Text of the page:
Exploration company Tsodilo Resources aims to extract between 2 000 t and 3 000 t of kimberlite from BK16, potentially one of the last economic kimberlite pipes in the Orapa kimberlite cluster in Botswana, during a large-diameter drilling (LDD) programme in the fourth quarter of the year.
The drilling will be focused on the main kimberlite phases VK2 and VK3, which comprise about 95% of the volume of the pipe. Tsodilo will spend around $2.5-million on this first phase.
The company plans to start drilling at the 6 ha BK16 kimberlite pipe, in the central district of Botswana, once its environmental management plan (EMP) has been approved. The company expects its EMP to be approved between the fourth quarter of this year and the first quarter of 2017.
Tsodilo announced in 2014 that it had acquired the right to BK16, which has proven to be diamondiferous, containing high-value diamonds and a substantial percentage of Type IIa diamonds.
The company reported in 2015 that it had taken possession of diamonds that were previously recovered from BK16. The stones were cleaned by diamond exploration and mining company Lucara Diamond at its facilities in Diamond Technology Park (DTP), in Gaborone.
These stones were analysed by a Tsodilo technical staff member using a Yehuda ZVI colorimeter machine; personnel from international diamond broker and consultant Hennig supervised the process. One diamond in Parcel 1 (comprising 25 stones) and seven diamonds in Parcel 2 (consisting of 83 stones) were consistently identified as Type IIa white, all grading as D colour, with no or only a faint level of fluorescence.
The stones have been stored with Hennig at DTP since the company took possession of the diamonds.
Tsodilo hopes to gain further certainty of the diamond grade and value at BK16 by treating the kimberlite from the first round of LDD using a 10 t/h digital multiplex system dense-media separator (DMS) mobile sampling plant.
“A second phase of LDD is planned for 2017 to recover and treat an additional 2 000 t, with the hope of increasing the number of carats for a more robust diamond value from the two main kimberlite phases, VK2 and VK3,” says Tsodilo Resources COO Dr Mike de Wit.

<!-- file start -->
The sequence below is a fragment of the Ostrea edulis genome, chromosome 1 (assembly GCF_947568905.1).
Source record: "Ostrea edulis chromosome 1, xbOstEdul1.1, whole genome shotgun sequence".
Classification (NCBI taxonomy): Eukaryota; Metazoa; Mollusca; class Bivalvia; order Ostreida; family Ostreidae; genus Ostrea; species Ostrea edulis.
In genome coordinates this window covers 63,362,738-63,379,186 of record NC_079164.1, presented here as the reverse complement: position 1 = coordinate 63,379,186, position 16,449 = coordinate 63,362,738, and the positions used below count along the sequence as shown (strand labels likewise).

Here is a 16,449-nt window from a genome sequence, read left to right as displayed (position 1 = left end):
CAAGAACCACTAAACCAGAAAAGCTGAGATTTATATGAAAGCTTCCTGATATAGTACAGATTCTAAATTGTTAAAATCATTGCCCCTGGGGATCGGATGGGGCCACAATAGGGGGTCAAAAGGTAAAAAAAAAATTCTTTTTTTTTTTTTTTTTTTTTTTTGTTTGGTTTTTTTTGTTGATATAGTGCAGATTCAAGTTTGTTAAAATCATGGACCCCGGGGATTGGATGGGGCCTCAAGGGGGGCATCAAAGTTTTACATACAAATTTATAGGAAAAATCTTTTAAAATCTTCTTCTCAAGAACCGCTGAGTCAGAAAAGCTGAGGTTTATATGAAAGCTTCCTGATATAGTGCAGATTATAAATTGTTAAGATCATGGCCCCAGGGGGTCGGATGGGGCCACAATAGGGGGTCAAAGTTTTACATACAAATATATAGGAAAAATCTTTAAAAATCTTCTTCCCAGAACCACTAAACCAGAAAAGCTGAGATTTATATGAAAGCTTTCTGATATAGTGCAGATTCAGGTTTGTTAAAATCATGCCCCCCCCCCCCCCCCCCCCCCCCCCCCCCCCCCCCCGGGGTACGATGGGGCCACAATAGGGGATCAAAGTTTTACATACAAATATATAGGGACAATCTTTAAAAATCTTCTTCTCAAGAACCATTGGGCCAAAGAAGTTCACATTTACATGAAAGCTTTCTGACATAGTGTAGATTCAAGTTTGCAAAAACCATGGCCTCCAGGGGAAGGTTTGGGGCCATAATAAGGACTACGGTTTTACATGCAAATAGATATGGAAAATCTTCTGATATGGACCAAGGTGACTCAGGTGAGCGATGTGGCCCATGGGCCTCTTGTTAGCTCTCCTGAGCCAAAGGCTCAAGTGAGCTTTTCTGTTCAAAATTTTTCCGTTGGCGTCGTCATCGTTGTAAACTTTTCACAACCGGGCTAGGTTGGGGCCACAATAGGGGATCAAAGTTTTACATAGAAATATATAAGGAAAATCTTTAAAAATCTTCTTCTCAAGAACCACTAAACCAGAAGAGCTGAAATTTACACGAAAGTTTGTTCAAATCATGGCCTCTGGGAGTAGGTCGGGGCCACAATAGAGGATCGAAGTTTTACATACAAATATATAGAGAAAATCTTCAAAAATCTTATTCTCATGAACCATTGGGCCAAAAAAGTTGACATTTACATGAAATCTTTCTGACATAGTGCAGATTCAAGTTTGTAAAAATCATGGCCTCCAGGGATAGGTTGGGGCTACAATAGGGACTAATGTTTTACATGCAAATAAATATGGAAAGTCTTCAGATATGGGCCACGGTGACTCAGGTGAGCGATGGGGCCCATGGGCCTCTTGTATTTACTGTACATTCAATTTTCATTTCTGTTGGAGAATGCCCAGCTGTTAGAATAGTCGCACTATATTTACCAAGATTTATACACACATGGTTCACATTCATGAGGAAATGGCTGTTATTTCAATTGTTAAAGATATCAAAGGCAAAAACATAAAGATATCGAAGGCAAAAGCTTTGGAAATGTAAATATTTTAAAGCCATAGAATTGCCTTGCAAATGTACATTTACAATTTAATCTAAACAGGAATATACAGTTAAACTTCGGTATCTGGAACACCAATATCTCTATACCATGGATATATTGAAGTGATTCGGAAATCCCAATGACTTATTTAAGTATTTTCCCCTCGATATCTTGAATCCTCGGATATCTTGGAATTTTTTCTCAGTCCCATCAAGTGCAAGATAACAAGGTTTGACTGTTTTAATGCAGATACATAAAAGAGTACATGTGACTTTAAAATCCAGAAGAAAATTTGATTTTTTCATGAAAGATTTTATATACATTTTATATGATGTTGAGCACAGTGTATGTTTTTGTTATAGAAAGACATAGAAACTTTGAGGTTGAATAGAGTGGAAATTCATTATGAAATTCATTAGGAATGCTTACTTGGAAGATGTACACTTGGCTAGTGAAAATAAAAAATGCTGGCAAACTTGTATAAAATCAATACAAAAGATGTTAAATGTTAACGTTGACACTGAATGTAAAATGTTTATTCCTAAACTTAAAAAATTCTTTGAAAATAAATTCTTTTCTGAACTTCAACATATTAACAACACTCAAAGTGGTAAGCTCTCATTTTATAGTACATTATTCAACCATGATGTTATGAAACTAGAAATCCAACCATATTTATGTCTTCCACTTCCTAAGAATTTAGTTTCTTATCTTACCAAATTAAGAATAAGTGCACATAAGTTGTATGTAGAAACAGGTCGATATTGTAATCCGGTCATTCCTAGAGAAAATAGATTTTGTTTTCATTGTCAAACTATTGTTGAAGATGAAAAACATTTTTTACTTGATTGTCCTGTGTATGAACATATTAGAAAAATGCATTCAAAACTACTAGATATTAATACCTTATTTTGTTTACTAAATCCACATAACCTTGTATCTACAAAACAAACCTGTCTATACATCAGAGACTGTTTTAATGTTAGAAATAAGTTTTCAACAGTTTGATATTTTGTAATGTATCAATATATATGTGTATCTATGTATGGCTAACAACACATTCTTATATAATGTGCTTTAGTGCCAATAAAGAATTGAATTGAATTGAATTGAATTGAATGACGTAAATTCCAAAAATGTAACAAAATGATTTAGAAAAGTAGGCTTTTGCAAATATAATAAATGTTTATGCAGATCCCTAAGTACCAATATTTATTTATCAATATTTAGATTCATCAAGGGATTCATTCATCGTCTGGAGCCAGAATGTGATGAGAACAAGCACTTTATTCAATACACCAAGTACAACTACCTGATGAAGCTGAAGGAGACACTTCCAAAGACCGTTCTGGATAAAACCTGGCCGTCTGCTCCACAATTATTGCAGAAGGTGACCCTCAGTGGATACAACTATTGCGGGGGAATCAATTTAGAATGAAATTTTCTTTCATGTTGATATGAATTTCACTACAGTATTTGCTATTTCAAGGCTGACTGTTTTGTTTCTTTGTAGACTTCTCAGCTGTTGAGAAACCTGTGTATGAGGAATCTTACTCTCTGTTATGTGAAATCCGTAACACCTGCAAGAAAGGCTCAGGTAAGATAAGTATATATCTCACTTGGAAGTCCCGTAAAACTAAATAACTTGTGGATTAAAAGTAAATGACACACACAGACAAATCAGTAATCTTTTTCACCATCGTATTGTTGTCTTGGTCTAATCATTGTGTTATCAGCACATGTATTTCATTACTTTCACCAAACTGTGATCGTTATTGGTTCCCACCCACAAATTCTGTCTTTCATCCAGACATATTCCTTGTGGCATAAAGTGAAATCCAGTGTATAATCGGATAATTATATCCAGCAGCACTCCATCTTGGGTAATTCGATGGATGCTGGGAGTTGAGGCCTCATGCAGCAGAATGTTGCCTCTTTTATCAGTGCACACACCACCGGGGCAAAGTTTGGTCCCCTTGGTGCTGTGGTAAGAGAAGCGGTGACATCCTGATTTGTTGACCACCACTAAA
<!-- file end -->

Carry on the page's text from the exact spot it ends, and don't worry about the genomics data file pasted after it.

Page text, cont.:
Tsodilo has completed a geological model of the BK16 kimberlite pipe and 3 500 m of core drilling, with the DMS plant scheduled for an upgrade in the third quarter of this year and a final recovery facility using X-ray technology to be added at the same time.
De Wit adds that, in today’s market, diamond recovery techniques using computerised X-ray technology have been instrumental in limiting diamond breakage: “Breakages still take place but have been reduced, particularly in the recovery of big stones.”
The company has also started work on an EMP so that the material from its planned LDD programme can be evaluated and treated at the DMS plant.
Tsodilo will contract a drilling company to conduct the LDD, but will drill pilot holes next to each LDD hole using its own core drill rigs. It will also contract a small metallurgical team to operate its wholly owned treatment plant. Tsodilo will oversee the final recovery stage.
De Wit points out that LDD development has become an industry trend because it can operate effectively – although at a cost – to evaluate a kimberlite pipe at depth at existing mines and new discoveries.
De Wit explains that it is still significantly difficult to obtain exploration licences in a transparent manner in Central Africa. For example, the mines department of the Democratic Republic of Congo (DRC), the DRC Cadastre Minier, remains closed and only opens a few days in the year to allow “connected people” to submit their applications.
The second issue remains infrastructure. He points out that, in many parts of Africa, particularly Central Africa, access to areas with heavy machinery is still very difficult, unless companies are prepared to spend a big part of their exploration budget on accessing the site and the facilities needed to be on site.
Tsodilo highlights that finding a diamond deposit worth mining requires substantial time and effort, with De Wit noting that the industry’s last major find in Africa was the Venetia mine, in Limpopo, in the 1980s –one of De Beers’ six remaining diamond mines in South Africa.
Smaller kimberlite pipes, such as the Oaks and Marsfontein kimberlite pipes, in South Africa, and the Murowa kimberlite pipe in Zimbabwe, have been found and mined since then, but most of these mines have been closed. “Although it takes much effort to mine a kimberlite pipe, once it has been proven that it has the potential to be mined, the rewards are enormous for all stakeholders,” he says.
De Wit concludes that Botswana is a prime example of how, through responsible management and governance, the diamond industry can be sustained and used as an investment for a whole country.